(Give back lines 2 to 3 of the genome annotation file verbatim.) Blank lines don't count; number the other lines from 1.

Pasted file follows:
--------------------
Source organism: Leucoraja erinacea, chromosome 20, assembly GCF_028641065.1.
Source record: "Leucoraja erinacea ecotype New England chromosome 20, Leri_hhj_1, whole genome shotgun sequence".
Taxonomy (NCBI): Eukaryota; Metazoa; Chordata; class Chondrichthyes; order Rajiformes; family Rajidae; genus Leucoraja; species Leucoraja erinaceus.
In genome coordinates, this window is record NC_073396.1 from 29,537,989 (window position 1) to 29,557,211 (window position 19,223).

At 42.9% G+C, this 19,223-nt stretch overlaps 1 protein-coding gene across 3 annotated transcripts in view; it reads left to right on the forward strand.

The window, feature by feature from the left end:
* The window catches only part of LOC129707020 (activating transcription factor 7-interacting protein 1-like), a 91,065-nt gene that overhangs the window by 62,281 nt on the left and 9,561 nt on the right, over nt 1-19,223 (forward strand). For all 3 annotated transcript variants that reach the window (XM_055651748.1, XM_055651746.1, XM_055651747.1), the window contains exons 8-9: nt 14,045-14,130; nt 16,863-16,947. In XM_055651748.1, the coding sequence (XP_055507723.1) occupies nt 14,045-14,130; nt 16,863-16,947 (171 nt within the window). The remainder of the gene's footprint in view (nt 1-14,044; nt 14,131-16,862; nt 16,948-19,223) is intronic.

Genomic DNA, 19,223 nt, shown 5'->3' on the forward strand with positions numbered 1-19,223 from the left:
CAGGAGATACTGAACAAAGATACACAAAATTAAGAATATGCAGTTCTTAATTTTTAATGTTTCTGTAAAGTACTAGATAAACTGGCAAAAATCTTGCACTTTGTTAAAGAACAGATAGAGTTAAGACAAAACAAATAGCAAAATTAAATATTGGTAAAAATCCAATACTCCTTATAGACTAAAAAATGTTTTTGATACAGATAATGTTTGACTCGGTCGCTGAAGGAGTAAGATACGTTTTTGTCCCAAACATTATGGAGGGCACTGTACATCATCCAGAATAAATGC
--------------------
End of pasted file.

Source record: "Leucoraja erinacea ecotype New England chromosome 20, Leri_hhj_1, whole genome shotgun sequence".
Taxonomy (NCBI): Eukaryota; Metazoa; Chordata; class Chondrichthyes; order Rajiformes; family Rajidae; genus Leucoraja; species Leucoraja erinaceus.